Does My Company Need a Business Bank Account?

If you have a very small or newly established business, you might think that you don’t need a separate business bank account to manage its finances. After all, some business structures, such as a sole proprietorship, don’t legally require business owners to have separate accounts for personal and company-related expenses. However, the U.S. Small Business Administration recommends opening a business bank account specifically for your company as soon as you start accepting money as payment for goods or services.1

A business bank account offers a variety of advantages that small business owners may not realize. Read our guide to learn about seven reasons why small business owners should have a separate business bank account.

 

1. They Help You Form a Financial Relationship with a Bank

Small businesses often require additional financing to help run their business, expand and/or manage periods of low cash flow. With a business bank account, you can begin to form a relationship with a financial agency that you may one day want to borrow money from later down the line.

 

2. They Help You Build Business Credit

Opening a business bank account is a crucial step in building or establishing business credit, which is separate from your personal credit history. Though you generally still need to complete additional steps in order to build your business credit profile (such as opening an account with credit reporting agencies and working with other companies that report payment information to such credit organizations), a business bank account can provide the necessary payment data for credit score calculations.

 

3. They Can Help You Qualify for a Loan

If you’re looking to secure small business financing, a business bank account is typically listed as an application requirement. In addition to verifying your business’s income and/or cash reserve via the business bank account, most lenders will require information from your business bank account in order to issue funds directly to your company.

 

4. They Can Make Your Company Look More Professional

Without a business account, you’d typically need to issue payments through personal checks and/or ask clients to write payments directly to you. A business bank account can provide a more professional look with company-issued checks and payments. You’d also typically get access to a business-issued debit or payment card. Additionally, as your business grows, you can add employees as authorized bank account users to help manage finances without signing off or handling everything yourself.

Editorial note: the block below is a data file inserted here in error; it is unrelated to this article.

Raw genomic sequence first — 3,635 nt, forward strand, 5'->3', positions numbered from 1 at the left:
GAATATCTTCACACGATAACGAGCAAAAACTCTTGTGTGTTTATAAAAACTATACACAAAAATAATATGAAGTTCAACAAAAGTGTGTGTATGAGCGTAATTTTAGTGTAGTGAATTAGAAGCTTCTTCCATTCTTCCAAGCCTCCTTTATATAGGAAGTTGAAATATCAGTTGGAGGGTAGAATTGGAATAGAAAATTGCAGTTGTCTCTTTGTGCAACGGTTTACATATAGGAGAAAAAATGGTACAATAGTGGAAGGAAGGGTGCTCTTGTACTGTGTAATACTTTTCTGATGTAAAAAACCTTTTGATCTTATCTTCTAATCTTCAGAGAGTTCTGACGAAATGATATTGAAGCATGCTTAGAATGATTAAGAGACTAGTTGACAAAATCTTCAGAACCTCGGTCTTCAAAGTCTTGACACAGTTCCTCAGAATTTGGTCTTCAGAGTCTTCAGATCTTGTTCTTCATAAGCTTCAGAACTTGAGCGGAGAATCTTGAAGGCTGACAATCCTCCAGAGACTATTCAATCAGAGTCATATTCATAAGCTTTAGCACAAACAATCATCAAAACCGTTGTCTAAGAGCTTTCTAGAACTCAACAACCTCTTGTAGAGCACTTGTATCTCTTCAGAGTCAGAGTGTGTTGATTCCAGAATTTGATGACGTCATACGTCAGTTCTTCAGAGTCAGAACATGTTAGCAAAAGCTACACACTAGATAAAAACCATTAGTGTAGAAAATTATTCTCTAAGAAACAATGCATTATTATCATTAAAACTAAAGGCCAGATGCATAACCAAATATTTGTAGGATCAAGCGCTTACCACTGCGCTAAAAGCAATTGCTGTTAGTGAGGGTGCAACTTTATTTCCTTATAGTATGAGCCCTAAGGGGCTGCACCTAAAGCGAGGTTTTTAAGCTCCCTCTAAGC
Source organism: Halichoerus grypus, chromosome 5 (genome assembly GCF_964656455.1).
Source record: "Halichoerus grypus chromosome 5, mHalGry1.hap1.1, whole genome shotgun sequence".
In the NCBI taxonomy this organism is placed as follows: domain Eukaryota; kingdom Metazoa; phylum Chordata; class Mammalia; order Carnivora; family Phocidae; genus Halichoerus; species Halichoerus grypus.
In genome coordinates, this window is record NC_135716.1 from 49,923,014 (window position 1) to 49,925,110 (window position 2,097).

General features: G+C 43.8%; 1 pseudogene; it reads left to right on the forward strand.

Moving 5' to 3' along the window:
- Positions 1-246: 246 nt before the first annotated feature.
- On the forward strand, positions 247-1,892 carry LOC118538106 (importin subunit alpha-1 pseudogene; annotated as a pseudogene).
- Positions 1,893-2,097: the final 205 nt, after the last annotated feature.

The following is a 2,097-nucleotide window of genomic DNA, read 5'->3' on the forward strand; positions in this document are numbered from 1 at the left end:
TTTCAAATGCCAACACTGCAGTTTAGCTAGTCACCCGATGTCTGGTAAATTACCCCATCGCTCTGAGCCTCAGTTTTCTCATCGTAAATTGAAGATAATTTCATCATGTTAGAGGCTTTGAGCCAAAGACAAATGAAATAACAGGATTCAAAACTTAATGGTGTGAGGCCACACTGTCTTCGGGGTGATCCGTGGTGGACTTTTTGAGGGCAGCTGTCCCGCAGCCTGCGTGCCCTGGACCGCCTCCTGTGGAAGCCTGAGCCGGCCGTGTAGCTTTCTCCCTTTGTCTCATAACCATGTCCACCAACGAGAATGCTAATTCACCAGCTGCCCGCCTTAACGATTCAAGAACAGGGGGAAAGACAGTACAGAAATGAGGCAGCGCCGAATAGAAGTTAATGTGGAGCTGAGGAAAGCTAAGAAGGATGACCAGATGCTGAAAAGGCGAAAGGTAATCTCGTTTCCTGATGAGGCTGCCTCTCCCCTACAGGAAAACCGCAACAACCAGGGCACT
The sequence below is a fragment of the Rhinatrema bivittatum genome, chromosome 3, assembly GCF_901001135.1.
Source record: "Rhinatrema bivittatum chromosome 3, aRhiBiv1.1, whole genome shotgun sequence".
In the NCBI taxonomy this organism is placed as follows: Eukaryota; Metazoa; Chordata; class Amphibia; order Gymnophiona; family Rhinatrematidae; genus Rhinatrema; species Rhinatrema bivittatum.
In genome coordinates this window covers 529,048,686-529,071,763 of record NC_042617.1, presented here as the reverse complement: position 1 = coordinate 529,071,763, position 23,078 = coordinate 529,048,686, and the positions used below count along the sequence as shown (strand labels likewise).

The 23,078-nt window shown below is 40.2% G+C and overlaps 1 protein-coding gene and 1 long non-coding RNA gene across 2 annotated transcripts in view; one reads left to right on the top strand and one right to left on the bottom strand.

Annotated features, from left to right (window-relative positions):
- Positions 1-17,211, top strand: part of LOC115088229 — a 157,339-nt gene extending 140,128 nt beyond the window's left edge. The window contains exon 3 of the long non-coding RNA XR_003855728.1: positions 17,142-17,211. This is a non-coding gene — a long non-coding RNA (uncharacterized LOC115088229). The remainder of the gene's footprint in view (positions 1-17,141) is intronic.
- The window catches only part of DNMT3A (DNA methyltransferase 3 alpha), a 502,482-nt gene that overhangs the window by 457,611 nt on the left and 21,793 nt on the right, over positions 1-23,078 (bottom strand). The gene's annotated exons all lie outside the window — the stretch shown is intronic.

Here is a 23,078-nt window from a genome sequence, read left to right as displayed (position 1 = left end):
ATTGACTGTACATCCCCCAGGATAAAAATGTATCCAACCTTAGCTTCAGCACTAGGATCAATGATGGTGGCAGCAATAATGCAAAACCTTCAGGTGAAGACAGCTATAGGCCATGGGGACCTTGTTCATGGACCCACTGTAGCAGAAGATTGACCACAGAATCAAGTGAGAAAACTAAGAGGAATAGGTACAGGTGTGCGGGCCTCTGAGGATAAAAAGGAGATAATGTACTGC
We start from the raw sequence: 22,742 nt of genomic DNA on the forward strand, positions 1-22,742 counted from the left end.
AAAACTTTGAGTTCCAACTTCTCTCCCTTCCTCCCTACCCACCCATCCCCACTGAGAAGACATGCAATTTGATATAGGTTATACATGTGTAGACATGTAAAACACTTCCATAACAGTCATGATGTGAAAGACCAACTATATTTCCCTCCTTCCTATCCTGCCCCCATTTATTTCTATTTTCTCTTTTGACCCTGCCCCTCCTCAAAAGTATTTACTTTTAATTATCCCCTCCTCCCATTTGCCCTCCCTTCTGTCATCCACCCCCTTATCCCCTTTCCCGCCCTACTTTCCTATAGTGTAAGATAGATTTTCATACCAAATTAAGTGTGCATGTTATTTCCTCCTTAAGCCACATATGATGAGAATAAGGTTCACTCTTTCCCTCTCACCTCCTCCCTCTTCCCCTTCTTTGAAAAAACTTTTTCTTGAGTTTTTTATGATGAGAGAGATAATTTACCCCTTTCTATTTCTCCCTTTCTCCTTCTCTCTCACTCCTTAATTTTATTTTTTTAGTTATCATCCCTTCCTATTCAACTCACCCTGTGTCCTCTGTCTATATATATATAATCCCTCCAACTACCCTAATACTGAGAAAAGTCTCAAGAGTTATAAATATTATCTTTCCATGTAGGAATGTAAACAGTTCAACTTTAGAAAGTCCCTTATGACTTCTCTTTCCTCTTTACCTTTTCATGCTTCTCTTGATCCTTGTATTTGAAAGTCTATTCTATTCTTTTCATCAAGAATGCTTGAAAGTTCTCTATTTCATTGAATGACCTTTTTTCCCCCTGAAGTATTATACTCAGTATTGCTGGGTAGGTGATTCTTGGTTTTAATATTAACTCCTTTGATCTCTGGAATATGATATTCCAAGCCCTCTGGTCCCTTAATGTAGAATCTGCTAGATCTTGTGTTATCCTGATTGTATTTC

5. They Help You Manage Your Company’s Finances

As your small business grows, managing its finances generally becomes more complicated. Delaying the opening of a separate business bank account may become much more difficult later down the line. Additionally, separating your business finances from your personal expenses can help you get a better picture of your business’s actual income, cash flow and expenses. Some business bank accounts are also compatible with business accounting software, which may allow you to generate reports, enter payments, record transactions and more with ease.

 

6. They Can Make Filing Your Business’s Taxes Easier

Mixing personal and business expenses can raise alarms and make your company a bigger target for audits by the Internal Revenue Service. On the other hand, managing your business income separate from your personal finances helps to formally distinguish such expenses and file taxes.

 

7. They Offer Additional Perks

While business bank accounts vary by financial institution and/or location, they typically offer a number of benefits that are specifically suited to help small businesses manage their day-to-day finances, which may include:

  • Increased transaction limits, including deposits, transfers and withdrawals
  • Cash back on debit card purchases
  • Online bill pay
  • Fee-free ATMs

 

  

References

1U.S. Small Business Administration. (n.d.). Open a business bank account.

 

Bonnie P

Bonnie is a Chicago transplant who's committed to seeing the world on a dime. As an avid news junkie with a fascination with finance, she loves to help others do more with less.

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